Yet even Villeneuve seems undecided about what’s really going on. In interviews surrounding the film’s limited theatrical release, he at times described it as “a very simple story [from the] subconscious point of view” of “a man who decides to leave his mistress to go back to his pregnant wife” and at other times said, “You don’t know if they are two in reality. … It’s maybe two sides of the same persona.”
Where Does the Tarantula Come From in ‘Enemy’?
The giant tarantula in the bedroom isn’t the first spider to appear in the movie – their existence and their association with women is a running theme. The film opens with either Adam or Anthony entering a sex club where the final act is a woman crushing a tarantula with her stiletto. (To my fellow spider lovers, don’t worry: you don’t actually see the killing blow.) Spiders show up again in a pair of scenes that are completely disconnected from those around them, making them appear to be dream sequences – though they’re not bookended by the usual indicator of the character going to bed and waking up afterward. In the first, Adam/Anthony walks down a cinderblock corridor. An upside-down nude woman walks toward him on the ceiling, and as she approaches, we see that she has a spider’s head complete with huge fangs. In the second, we see a massive spider towering over the city like a Japanese movie monster. Both of these scenes are bathed in the same yellow tones that permeate most of the film.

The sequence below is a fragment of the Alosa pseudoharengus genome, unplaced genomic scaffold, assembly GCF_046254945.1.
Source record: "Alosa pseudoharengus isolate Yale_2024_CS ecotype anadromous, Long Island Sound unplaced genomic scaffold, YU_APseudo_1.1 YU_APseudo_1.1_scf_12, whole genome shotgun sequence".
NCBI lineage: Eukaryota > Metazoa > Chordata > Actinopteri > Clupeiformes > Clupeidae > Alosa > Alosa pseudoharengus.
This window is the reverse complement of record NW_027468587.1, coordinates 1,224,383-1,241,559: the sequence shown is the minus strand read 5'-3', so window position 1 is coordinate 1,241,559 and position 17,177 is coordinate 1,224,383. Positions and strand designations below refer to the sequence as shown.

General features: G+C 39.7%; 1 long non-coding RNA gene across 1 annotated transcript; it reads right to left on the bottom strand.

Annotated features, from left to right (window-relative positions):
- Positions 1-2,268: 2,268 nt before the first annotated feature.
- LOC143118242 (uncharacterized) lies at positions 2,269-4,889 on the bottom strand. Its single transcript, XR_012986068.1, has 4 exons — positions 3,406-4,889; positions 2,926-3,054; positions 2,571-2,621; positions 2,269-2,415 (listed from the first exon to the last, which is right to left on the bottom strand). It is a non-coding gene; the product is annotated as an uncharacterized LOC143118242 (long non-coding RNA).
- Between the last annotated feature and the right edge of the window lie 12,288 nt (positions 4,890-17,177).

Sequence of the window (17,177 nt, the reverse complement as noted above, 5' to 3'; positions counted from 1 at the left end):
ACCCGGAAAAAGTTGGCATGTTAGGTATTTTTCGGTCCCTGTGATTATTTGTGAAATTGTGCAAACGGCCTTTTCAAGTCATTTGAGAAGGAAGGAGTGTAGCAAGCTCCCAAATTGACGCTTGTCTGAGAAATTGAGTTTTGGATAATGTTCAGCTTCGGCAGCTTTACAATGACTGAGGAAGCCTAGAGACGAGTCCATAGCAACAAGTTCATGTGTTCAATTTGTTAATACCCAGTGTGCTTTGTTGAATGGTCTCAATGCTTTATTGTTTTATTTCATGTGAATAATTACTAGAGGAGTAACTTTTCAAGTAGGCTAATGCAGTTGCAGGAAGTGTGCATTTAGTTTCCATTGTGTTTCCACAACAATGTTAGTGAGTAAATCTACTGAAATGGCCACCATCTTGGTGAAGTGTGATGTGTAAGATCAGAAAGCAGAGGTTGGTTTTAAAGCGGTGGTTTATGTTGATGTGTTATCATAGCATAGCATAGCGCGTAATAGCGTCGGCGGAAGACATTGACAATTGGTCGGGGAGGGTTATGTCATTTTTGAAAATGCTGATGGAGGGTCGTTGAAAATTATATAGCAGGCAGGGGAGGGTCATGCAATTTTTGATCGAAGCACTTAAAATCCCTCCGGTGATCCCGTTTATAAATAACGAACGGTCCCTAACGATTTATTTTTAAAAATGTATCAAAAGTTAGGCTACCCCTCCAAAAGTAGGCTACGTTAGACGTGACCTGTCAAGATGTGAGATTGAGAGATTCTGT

Yet the appearance of the giant tarantula in the bedroom is not disconnected from reality in the way these earlier sequences are. The dream sequences are fantastical, obviously not meant to be read as happening literally. (Whether the rest of the movie is meant to be read as happening literally is another question.) The bedroom tarantula, on the other hand, seems to exist in the otherwise concrete and contiguous world in which Adam and Anthony’s story takes place.
What does it mean? Internet theorists have pointed out the mythological connection between spiders and women, such as the Greek myth of Arachne, as detailed in Vulture, though how we’re meant to interpret that connection is anyone’s guess. It’s also worth noting that while the audience might be terrified by the sight of a tarantula so large it has to scrunch up its legs just to fit in the room, the film doesn’t treat the spiders as scary. The spider in the sex club isn’t behaving aggressively; it’s an innocent victim minding its own business. The monster spider in the dream sequence isn’t destroying things or eating people, and the spider-headed woman simply glances at Adam/Anthony as she walks by. Viewers might interpret the sudden appearance of the bedroom spider as a jump scare, but the score doesn’t indicate that – the only music is a pop song, “After The Lights Go Out” by The Walker Brothers – and Adam isn’t even startled. Instead, he actually sighs, as if he’s just poured himself a bowl of cereal and then realized he’s out of milk. The spider is the one who’s scared. It squeals and shrinks against the wall at the sight of Adam.
Some critics, as detailed in Vulture, assume that Helen has turned into the giant tarantula since we just saw her move from the shower into the bedroom and Adam has gone into the bedroom in search of her, but such a literal interpretation might not be very useful. It’s more interesting to ask what the spider represents, and Villeneuve isn’t letting on. (There are no spiders in the original novel, and the ending, though still fairly meta, is less out of left field and more in keeping with the psychological thriller genre.)
But that’s the fun of a movie that’s not meant to be read literally, isn’t it? Like Alex Garland’s Annihilation or Jordan Peele’s Us, Enemy and its unnerving ending can be read many ways by many audiences, and perhaps gives the viewer as much insight into their own mind as it does into the minds of its creators.